March 13, 2008
“Belgium agrees to Holocaust restitution,” cries a New York Times headline on March 12. This is good news … except that I was unaware that Belgium had been on the Nazi side 68 years ago. The piece goes on to clarify that campaigners welcomed the decision to compensate those whose propery and gold in Belgium had been looted by Nazi occupiers. But why should occupied Belgium be made to pay? That’s an easy one. Because compensation sought by powerful Jewish groups is an easier path to take than risk the wrath of powerful Zionist forces. The case of Belgium—a very weak country which will soon cease to exist through its championing of multiculturalism and diversity—goes as follows: After the Nazi invasion in May 1940, the Belgian government fled to Britain, although brave King Leopold chose to remain behind with his subjects, as a true head of state should. (He was pilloried for it by the allies and had to resign in favor of his son following the war.) The government in exile instructed all civil servants to remain in their posts in order to keep services running (something that W should have done in Iraq). Hence police took orders from the occupiers, hence the Belgians were guilty of collaboration, hence they now have to pay compensation to those Jews who lost property to the Germans. Go figure, as they say in polite high society.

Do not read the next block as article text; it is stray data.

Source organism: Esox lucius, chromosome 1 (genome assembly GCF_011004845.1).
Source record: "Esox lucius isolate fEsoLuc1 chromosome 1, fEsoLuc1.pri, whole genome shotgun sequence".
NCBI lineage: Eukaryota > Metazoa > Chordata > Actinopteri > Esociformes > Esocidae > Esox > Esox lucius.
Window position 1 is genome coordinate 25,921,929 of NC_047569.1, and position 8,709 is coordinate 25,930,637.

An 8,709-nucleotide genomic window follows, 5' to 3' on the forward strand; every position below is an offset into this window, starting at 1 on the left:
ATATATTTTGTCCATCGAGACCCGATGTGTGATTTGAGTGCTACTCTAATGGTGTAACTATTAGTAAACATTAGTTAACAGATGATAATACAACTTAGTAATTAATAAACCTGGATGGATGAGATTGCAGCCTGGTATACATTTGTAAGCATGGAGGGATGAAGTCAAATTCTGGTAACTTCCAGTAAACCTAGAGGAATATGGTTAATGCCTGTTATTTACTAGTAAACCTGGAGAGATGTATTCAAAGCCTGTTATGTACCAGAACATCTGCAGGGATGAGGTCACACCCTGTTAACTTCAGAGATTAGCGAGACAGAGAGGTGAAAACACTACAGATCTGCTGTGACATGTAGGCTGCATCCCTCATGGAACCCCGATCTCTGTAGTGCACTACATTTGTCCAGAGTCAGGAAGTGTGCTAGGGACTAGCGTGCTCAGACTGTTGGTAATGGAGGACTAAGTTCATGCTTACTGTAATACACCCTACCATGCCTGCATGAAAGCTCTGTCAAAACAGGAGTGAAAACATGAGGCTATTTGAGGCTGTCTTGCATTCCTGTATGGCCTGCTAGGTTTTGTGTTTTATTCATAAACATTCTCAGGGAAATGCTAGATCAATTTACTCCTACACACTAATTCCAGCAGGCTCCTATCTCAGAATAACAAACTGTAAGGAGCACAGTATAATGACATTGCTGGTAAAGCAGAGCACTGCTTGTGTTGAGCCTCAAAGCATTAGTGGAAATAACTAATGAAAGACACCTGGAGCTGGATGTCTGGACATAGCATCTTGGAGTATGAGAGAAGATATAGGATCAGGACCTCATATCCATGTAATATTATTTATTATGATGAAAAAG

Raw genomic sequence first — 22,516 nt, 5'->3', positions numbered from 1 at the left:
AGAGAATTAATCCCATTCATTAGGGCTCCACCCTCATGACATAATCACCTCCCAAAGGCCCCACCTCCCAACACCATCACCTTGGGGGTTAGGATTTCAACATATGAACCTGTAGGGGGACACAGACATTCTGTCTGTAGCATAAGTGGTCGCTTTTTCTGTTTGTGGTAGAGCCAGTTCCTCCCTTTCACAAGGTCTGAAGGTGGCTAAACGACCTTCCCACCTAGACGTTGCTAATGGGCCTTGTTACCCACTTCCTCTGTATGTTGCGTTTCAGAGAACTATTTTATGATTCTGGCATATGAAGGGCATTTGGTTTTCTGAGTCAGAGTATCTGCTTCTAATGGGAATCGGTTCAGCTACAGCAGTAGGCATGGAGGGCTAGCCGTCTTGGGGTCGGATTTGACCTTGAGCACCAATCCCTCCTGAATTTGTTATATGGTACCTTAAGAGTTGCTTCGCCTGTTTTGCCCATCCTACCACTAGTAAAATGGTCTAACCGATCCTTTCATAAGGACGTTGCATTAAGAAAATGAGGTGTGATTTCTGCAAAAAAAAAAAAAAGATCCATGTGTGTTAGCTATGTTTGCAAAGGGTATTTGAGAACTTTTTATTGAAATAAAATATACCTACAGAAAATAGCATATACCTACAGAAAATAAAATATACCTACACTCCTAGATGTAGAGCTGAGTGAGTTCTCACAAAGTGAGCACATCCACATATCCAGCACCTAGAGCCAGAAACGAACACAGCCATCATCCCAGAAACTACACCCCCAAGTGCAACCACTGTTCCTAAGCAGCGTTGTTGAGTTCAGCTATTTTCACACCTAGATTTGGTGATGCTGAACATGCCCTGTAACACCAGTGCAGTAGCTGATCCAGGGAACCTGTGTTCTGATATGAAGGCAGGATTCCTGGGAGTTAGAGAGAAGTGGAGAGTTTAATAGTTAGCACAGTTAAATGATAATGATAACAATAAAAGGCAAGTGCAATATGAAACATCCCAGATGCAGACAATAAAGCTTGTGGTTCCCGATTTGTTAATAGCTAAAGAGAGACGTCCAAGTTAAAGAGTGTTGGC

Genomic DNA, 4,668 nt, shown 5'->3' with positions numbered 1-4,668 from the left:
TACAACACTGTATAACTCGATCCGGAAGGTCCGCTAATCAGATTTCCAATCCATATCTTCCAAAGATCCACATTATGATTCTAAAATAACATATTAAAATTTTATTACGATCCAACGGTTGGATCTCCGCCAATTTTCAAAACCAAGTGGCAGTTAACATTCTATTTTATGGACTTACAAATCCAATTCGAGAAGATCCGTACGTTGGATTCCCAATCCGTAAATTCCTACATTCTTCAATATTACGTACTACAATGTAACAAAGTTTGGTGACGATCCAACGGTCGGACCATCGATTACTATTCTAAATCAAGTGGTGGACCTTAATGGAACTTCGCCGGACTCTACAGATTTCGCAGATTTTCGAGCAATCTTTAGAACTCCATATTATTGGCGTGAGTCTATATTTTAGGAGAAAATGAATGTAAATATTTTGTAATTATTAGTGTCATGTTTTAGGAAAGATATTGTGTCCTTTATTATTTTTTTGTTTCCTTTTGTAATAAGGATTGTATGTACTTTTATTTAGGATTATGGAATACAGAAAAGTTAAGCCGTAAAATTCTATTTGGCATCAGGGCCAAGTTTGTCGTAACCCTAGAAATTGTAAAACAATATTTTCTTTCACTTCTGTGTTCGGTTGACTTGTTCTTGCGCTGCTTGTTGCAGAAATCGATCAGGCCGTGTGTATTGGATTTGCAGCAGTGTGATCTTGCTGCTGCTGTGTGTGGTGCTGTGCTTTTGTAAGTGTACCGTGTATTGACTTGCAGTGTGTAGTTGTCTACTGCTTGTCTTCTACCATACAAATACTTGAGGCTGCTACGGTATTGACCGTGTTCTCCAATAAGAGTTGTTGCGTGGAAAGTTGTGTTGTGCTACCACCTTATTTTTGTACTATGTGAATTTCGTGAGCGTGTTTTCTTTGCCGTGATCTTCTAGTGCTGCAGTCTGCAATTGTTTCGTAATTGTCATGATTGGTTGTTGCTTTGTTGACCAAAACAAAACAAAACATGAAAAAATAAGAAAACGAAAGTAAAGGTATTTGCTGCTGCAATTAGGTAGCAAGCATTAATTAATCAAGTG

But here comes the catch. On the same page as the headline about Belgium—I am referring to the International Herald Tribune, which is the NYTimes—another headline. “War-Crime trial starts for Croatian general. Charges include shelling of civilians.” Now is there anyone out there in the vast universe of the Internet who would like to bet me that charges of shelling civilians in the occupied territories of Palestine will not be brought to justice any time soon? Israel, after all, is way above international law.